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ation on the tyranny of those by whom he was upheld, and succeeded in procuring the acquittal of his client. Soon after (B. C. 79) he again came indirectly into collision with Sulla; for having undertaken to defend the interests of a woman of Arretiutempered, he determined to quit Italy for a season, and to visit the great fountains of arts and eloquence. Accordingly (B. C. 79) he repaired in the first instance to Athens, where he remained for six months, diligently revising and extending his aces were excluded with the most scrupulous superstition, it was discovered that P. Clodius Pulcher, son of Appius (consul B. C. 79), had found his way into the mansion disguised in woman's apparel, and, having been detected, had made his escape by theh L. Lucullus the elder died and left his son under the guardianship of Cato. In the fifth book we are carried hack to B. C. 79 and transported from Italy to Athens, where Cicero was at that time prosecuting his studies. [See above, p. 709b.] The d
Ci'cero 6. Q. Tullius Cicero, son of No. 2, was born about B. C. 102, and was educated along with his elder brother, the orator, whom he accompanied to Athens in B. C. 79. (De Fin. 5.1.) In B. C. 67 he was elected aedile, and held the office of praetor in B. C. 62. After his period of service in the city had expired, he succeeded L. Flaccus as governor of Asia, where he remained for upwards of three years, and during his administration gave great offence to many, both of the Greeks and of his own countrymen, by his violent temper, unguarded language, and the corruption of his favourite freedman, Statius. The murmurs arising from these excesses called forth from Marcus that celebrated letter (ad Q. Fr. 1.2), in which, after warning him of his faults and of the unfavourable impression which they had produced, he proceeds to detail the qualifications, duties, and conduct of a perfect provincial ruler. Quintus returned home in B. C. 58, soon after his brother had gone into exile, and on h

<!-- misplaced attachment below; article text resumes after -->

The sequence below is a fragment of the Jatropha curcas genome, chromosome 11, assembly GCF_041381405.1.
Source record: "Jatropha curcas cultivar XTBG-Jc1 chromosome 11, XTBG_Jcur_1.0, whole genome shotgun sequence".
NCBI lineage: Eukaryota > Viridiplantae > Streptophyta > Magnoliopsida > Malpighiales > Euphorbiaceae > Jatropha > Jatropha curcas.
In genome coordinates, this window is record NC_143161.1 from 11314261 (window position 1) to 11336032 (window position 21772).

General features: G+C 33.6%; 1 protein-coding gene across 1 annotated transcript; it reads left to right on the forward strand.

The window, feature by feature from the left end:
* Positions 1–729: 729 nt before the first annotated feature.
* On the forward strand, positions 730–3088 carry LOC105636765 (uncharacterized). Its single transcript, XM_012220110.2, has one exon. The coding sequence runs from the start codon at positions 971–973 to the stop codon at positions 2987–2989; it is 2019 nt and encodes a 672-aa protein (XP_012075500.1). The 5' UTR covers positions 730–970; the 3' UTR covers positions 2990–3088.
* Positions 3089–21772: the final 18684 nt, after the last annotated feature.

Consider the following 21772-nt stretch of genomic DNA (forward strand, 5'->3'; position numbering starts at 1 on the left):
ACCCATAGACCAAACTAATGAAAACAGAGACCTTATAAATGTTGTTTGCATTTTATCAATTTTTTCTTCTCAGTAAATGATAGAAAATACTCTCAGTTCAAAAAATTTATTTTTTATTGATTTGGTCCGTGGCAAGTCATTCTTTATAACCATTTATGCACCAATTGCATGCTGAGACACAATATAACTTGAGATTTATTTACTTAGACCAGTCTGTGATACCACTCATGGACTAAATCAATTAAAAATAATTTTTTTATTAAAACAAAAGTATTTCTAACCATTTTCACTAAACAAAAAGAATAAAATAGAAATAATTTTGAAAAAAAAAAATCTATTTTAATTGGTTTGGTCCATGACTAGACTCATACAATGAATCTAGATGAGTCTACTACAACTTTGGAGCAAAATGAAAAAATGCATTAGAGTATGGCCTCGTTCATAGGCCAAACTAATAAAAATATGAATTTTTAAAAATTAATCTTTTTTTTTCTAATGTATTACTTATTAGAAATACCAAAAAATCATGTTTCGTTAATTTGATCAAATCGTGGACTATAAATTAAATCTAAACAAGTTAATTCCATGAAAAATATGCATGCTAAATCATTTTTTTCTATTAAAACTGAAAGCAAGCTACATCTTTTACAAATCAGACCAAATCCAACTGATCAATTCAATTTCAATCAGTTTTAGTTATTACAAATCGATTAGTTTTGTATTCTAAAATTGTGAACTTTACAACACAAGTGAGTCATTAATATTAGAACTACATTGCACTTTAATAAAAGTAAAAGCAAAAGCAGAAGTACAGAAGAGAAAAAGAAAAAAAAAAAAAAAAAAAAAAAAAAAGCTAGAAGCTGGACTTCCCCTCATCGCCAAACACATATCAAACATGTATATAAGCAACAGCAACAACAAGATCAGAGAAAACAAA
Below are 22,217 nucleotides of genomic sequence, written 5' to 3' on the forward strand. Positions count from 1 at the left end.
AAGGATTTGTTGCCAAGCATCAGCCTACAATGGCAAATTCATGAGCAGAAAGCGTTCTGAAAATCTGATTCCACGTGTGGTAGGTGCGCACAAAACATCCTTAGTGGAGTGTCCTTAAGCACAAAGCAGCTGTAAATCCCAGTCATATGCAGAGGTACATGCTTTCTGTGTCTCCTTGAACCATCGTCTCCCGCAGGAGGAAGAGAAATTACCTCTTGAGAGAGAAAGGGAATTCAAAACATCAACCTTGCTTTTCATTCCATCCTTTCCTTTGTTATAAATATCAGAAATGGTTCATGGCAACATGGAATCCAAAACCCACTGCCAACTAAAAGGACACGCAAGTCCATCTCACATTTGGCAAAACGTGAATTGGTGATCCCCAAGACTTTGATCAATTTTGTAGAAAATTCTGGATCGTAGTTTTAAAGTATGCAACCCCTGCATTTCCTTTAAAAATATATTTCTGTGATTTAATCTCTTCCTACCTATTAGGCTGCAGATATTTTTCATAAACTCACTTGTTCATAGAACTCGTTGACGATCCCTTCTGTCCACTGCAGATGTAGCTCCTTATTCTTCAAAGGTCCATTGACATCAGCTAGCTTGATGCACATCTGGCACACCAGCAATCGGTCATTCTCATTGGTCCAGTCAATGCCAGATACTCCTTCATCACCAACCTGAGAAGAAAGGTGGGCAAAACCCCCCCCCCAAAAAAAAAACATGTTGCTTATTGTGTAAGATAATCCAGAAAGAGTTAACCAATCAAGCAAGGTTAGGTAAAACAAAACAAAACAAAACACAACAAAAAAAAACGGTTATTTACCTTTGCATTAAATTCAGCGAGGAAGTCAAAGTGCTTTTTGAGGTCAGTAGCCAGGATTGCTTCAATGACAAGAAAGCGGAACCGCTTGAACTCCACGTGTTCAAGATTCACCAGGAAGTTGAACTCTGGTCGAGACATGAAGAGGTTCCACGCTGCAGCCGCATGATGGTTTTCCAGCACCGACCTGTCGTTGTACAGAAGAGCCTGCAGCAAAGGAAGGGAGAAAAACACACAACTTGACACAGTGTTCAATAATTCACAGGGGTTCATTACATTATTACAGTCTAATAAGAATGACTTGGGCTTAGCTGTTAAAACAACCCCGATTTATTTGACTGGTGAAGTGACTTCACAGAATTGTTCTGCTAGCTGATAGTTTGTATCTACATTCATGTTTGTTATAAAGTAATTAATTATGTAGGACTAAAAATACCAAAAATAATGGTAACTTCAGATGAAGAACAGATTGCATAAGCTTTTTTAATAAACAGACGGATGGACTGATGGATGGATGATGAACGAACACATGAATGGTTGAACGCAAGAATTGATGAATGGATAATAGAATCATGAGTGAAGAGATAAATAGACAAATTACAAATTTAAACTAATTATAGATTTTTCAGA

Clau'dius 34. App. Claudius Pulcher, son of No. 28, was made consul in B. C. 79, though he had been an unsuccessful candidate for the curule aedileship. (Cic. pro Planc. 21; Appian, App. BC 1.103.) He was afterwards governor of Macedonia, and engaged in contests with the neighbouring barbarians. He died in his province, before 76, when he was succeeded by C. Scribonius Curio. (Liv. Epit. 91; Flor. 3.4; Oros. 5.23.)
d on one occasion, when the emperor Vespasian during a journey met him, Demetrius did not shew the slightest symptom of respect. Vespasian was indulgent enough to take no other vengeance except by calling him a dog. (Senec. de Benef. 7.1, 8; Suet. Vespas. 13; D. C. 66.13; Tac. Ann. 16.34, Hist. 4.40; Lucian, de Saltat. 63.) Deme'trius SYNCELLUS. 36. SYNCELLUS. See No. 17. Deme'trius 37. A SYRIAN, a Greek rhetorician, who lectured on rhetoric at Athens. Cicero, during his stay there in B. C. 79, was a very diligent pupil of his. (Cic. Brut. 91.) Deme'trius 38. Of TARSUS, a poet who wrote Satyric dramas. (D. L. 5.85.) The name *Tarsiko/s, which Diogenes applies to him, is believed by Casaubon (de Satyr. Poes. p. 153, &c. ed. Ramshorn) to refer to a peculiar kind of poetry rather than to the native place of Demetrius. Another Demetrius of Tarsus is introduced as a speaker in Plutarch's work " de Oraculorum Defectu," where he is described as returning home from Britain, but nothin
Deme'trius 37. A SYRIAN, a Greek rhetorician, who lectured on rhetoric at Athens. Cicero, during his stay there in B. C. 79, was a very diligent pupil of his. (Cic. Brut. 91.)